Tonight? THATd’Or

Musee d'Orsay at night, taken from www.freemages.co.uk

Musee d’Orsay at night, taken from http://www.freemages.co.uk

Dear Night Hunters!

Kristina Tencic, of the AFMO’s AVANT Garde, and I are pleased as punch that tonight’s THATd’Or is finally here. Time will be tight tomorrow (the sound track of Mission Impossible may be beating to your movements for the night), so I’m posting a quick run down of the evening:

  • We’ll meet promptly at 7.45 pm. Once everyone’s gathered we’ll use the museum’s private entrance (The AFMO’s special entrance… Become a member and you’ll become familiar with it!)
  • After everyone’s inside we’ll check our coats (please remember to wear comfortable shoes)
  • As soon as you’ve checked your coats we’ll reconvene here, in front of the Statue of Liberty* where we’ll be welcomed and I’ll hand out the hunts and review the rules one more time.
The AFMO-cleaned Statue of Liberty prototype, by Auguste Bartholdi

The AFMO-cleaned Statue of Liberty prototype, by Auguste Bartholdi

  • We’ll need to synchonise our clocks and agree to the finishing point and time (probably 9.30 pm back at the coat check – so take mental note of where this is!)
  • Then divided up in our teams you’ll have 10 or 15 minutes to strategise as a team and then at the appointed time off you’ll set (ideally by 8.10 pm)
  • Kristina and I will be wandering about, drinking up the lovely treasure as well as keeping an eye open for any possible cheaters (so beware! No running, no separating, no external help (iPhones, guards, tourists-in-the-know)…
rue Verneuil, Gainsbourg's house, taken from Wikipedia

rue Verneuil, Gainsbourg’s house, taken from Wikipedia

– Once we’ve regrouped we’ll have a bit of fresh air, en route to Le Petit Jacob (passing Serge Gainsbourg’s house on rue Verneuil, along the way).

Le Petit Jacob, 40 rue Jacob, the back's reserved for our prize-giving ceremony!

Le Petit Jacob, the back’s reserved for our prize-giving ceremony

– Madame Claude Million will welcome us to her Le Petit Jacob where we’ll have a glass of Bio wine while we meet the competition, tally our scores and have the prize-giving ceremony! For those of you who need to make plans after the night’s event, Le Petit Jacob is at 40 rue Jacob, facing rue Benoit. Closest metros are St Germain des Prés (line 4) or Mabillon (line 10).

Le Petit Jacob, 40 rue Jacob 75006 Paris

Le Petit Jacob, 40 rue Jacob 75006 Paris

And of course, to get to the Musée d’Orsay take line 12 to Soférino. Apart from being south of the Seine and in an entirely different space, this hunt is obviously different from any THATLous on a basic level (for instance it’s not photo-based, and of course – since it’s the first time at the  this blog doesn’t have any articles answering bonus questions). That said, the answer to all the knowledge-based bonus questions can be found within the hunt – it’s just a matter of your team playing to its strengths (who’s good at navigating maps, who’s good at reading fine print, who’s visually-oriented to scan a room for your delicious treasure?).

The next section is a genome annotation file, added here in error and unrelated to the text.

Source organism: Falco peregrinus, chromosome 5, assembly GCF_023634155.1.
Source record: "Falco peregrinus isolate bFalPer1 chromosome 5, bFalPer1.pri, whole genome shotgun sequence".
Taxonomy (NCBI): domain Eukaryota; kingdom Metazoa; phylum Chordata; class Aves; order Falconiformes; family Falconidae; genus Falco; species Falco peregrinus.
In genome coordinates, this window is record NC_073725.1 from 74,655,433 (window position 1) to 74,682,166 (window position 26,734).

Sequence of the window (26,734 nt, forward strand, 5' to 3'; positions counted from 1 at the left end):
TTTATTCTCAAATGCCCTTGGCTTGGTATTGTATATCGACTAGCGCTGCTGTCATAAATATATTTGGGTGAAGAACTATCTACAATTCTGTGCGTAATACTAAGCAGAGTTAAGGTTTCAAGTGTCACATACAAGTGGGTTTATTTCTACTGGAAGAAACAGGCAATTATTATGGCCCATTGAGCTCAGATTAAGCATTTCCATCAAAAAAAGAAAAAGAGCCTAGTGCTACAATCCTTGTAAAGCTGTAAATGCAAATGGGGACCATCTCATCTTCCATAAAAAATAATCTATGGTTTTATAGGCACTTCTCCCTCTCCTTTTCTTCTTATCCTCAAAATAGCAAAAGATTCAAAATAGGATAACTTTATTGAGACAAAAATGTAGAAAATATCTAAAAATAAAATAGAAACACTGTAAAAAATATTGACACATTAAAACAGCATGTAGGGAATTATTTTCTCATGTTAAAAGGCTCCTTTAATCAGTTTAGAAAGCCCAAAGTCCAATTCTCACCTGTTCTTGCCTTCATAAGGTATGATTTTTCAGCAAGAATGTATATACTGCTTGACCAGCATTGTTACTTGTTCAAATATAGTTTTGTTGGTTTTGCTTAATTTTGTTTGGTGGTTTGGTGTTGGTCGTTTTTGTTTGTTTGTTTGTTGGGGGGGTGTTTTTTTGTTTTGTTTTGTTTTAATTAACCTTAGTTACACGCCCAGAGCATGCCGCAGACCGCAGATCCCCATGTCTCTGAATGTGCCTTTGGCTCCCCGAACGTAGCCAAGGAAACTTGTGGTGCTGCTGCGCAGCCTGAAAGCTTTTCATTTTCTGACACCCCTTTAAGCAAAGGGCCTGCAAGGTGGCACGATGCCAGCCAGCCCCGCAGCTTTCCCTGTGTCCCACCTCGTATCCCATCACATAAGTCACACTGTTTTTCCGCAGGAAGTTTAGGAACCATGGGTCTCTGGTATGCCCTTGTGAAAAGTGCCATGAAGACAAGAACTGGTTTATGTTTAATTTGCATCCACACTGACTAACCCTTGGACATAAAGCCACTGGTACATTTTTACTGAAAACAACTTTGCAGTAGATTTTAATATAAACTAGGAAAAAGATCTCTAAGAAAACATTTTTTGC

Alrighty then, Happy Hunting!
xx,
Daisy

* Interested in how Bartholdi’s prototype of Liberty Enlightening the World was cleaned, and her movements around France prior to landing in at the Musée d’Orsay (from the Luxembourg Gardens to Tours, then north of Paris)? See what the AFMO did here.

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J’Adore THATd’Or Theme

It’s the final countdown to the AFMO’s AVANT Garde J’Adore THATd’Or … which means it’s time to unveil tomorrow night’s theme! You may have already guessed this mystery theme from the serene Mondrian painting on the invitation? My original goal had been to make the hunt exclusively about trains + motion. What could be more suitable than to tip one’s treasure-hunt hat to the history of this gorgeous building? As I’m sure you all know, the Musée d’Orsay was originally a train station, built in only 2 years and unveiled on 14 July 1900 for the Exposition Universelle. Until 1939 the Gare d’Orsay covered the southwestern French lines (thereafter it served the suburbs as the length of the building (138 meters) was too short for the longer trains which appeared during the electrification of trains). During the war it was where prisoners’ mail was dispatched. And before Mitterand unveiled it as a museum in 1986, it was the temporary home to auctioneers (while Druout was being built) as well as being the set for Kafka’s The Trial, by Orson Welles (1962). It’s clearly had several lives, but the Musée d’Orsay celebrates its train station roots beautifully and seemlessly.

Gare d'Orsay, © Musée d'Orsay

Gare d’Orsay, photo taken from © Musée d’Orsay

But alas, I wasn’t able to focus exclusively on Trains in art, as the museum keeps things fresh and rotates their collections every two weeks. This is a joy and gift to its visitors (to make sure their collection in storage doesn’t gather dust), but it also keeps treasure hunt makers on their toes!  So tomorrow night’s theme will be Motion + Movement. What subjects might this touch on? Well, a lot: wild waters, divine dancers, prancing putti and of course any locomotive you can think of.  As the museum’s collections pertain to art from 1848 – 1914 there is certainly a fascination with trains, yes, but also an appreciation for industry and workers, think of Zola’s human machine or mechanical man, say. And of course the twists and turns of agonizing lovers is never old when it comes to art, be it songs, poems or bronze reliefs by Rodin (oops, did that slip out?).